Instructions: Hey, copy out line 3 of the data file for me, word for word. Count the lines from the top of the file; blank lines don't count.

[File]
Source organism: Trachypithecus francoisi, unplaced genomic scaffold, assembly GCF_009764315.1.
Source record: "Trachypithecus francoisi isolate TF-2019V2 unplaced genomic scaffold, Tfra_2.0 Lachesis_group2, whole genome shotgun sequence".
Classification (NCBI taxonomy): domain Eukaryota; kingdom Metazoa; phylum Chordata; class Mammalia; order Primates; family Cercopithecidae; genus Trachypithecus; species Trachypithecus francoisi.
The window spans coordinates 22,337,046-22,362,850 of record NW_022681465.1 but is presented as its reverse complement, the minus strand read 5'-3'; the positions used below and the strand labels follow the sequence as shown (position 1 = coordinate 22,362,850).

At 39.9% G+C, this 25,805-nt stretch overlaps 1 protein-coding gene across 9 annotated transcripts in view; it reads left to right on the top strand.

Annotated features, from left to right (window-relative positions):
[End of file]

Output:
Classification (NCBI taxonomy): domain Eukaryota; kingdom Metazoa; phylum Chordata; class Mammalia; order Primates; family Cercopithecidae; genus Trachypithecus; species Trachypithecus francoisi.